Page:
Welcome to Westsylvania…Feb 8th, 2009 | By Leonard Legends & Legacies | Category: Questions & Ancestors
You native Pennsylvanians probably know all about the state of Westsylvania, but news of the insurrection and subsequent attempt at secession is just now reaching those of us on the left coast. Nevermind that it happened 232 years ago, this is news to me.And guess who was right smack in the middle of that isolationist plot?
The idea that the same Leonards who got involved in the Whiskey Rebellion eighteen years later might have a hand in forming their own state is, well, predictable I guess. But it was news to me.
Jurisdiction of the areas west of the Allegheny Mountains had been a problem for governing bodies from day one. First for the British, who were busy fighting Indians and settling border disputes between the Pennsylvania and Virgina colonies, and later, for The US Government, which had racked up some serious debt in the Revolutionary War. In either case, the official seats of government were too far removed to give much of a hoot what what happened west of the Alleghenies.
So, in the summer of 1776, several thousand southwestern Pennsylvania pioneers petitioned the Second Continental Congress to recognize Westsylvania as the fourteenth state of the United States of America. Had it been granted, the new state would’ve included parts of present day Pennsylvania, West Virginia and Kentucky. The petitioners argued that the continuing border disputes were likely to result in civil war and that warring land companies were increasingly pissing off the otherwise friendly local Indians.
Separatist agitation and petitioning continued all the way up until 1782, when Pennsylvania and Virgina settled their border dispute and the Pennsylvania Assembly declared any further agitation an act of treason, punishable by death. Congress, for its part, did what Congress is wont to do and ignored the petitions for statehood entirely.
The point of this whole exercise was to point out that the Leonard clan was right smack in the middle of it all. According to Howard L. Lecky and the petition he found in the Library of Congress, brothers Caleb Jr., Silas, and Abner Leonard of the Washington-Fayette-Greene County area had signed one of the separatist documents. Or did they?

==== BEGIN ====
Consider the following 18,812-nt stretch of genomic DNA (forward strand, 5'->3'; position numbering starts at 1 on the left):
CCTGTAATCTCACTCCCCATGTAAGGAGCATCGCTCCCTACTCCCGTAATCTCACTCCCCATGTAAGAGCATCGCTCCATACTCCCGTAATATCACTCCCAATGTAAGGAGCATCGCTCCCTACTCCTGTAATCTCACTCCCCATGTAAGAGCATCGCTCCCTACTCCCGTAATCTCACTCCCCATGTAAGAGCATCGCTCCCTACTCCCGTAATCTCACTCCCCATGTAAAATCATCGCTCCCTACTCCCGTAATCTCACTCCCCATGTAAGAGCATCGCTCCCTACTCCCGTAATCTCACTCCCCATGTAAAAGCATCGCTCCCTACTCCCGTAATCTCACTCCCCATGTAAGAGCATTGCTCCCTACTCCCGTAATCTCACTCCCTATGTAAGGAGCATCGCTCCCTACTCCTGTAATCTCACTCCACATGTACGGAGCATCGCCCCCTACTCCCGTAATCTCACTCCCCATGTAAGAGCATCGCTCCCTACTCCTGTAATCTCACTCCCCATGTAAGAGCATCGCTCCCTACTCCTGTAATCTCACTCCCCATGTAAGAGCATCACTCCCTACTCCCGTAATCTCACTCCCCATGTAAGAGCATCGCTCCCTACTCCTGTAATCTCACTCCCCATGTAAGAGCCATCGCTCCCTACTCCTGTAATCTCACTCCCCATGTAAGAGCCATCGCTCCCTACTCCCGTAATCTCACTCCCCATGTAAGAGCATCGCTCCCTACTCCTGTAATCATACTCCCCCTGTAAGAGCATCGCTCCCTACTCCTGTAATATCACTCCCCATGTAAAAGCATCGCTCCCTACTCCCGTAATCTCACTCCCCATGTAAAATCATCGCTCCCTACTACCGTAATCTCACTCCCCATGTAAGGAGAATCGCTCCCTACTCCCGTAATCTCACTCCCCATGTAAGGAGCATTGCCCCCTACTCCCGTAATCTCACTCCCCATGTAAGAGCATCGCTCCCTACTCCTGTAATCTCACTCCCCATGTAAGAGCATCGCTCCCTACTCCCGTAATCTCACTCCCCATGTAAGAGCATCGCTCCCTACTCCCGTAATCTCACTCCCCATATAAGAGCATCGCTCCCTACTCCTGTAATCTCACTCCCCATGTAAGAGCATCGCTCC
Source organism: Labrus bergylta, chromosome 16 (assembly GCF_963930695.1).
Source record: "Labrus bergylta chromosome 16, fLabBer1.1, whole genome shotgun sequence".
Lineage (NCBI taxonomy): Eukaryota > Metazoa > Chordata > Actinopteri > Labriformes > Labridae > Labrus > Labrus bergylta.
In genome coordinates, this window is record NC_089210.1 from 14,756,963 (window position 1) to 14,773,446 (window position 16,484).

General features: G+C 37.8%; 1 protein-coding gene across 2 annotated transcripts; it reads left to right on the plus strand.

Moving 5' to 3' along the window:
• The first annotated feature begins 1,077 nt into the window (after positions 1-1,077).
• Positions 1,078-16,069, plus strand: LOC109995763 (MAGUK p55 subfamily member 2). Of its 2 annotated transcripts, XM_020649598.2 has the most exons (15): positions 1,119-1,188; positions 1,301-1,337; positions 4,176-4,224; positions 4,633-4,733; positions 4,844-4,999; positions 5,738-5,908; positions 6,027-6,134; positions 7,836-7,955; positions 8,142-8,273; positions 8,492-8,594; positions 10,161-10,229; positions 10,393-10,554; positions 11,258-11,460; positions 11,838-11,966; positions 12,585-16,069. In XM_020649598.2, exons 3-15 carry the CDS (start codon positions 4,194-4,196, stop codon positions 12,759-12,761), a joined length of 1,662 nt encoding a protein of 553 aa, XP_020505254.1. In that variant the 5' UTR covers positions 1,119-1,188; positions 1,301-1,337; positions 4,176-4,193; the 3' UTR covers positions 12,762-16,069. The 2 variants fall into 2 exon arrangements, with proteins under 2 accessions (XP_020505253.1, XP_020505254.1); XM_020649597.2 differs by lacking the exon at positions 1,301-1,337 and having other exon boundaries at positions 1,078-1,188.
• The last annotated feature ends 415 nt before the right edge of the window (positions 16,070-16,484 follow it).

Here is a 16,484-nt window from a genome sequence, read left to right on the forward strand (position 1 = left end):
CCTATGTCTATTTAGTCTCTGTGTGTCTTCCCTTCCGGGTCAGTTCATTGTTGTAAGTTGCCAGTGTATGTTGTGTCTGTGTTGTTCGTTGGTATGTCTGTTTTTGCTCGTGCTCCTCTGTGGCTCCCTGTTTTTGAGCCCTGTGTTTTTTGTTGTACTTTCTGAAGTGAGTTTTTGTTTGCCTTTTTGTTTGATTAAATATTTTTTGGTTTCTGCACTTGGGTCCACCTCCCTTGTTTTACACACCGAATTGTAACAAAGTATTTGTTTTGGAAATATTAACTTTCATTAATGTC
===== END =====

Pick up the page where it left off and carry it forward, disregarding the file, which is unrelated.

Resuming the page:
There is some evidence to suggest that those gathering signatures simply went from county to county and took their names from militia rolls. In some cases, the alleged petitioners couldn’t read or write, let alone offer a signature. And in still others, the alleged petitioner was actually dead, and that puts a real wrinkle in your John Hancock.
But I’m inclined to think the Leonard signatures are real, given that they also stepped up and spit in the government’s eye over the whole idea of a whiskey tax some years later. What do you think?
(As always, there is more to the story than I’ve related here, but Wikipedia has a decent summary over here. I’m sure there are any number of books on the subject and the Greene County Historical Society claims to have reprints of Lecky’s The Tenmile Country and Its Pioneer Families available for sale. That’s where I found the Leonard names, but I’d call to make sure they have the book before sending your money.)
Changing subjects now… with a question for those of you who signed up for e-mail notifications… when you get one, are you getting a notification, or are you getting the entire post? I only ask because I’m getting both and I haven’t quite figured out why. Technology. Ya gotta love it.
**Update 11:15am PST** I’ve just now enabled comment threading! Which means, for you non-geeks, that you can now comment on the post and reply to other people’s comments… which recreates a defacto discussion group! (Gawd [shaking head], I’m such a nerd.)
Related post: Inlaws and Outlaws: The Whiskey Rebellion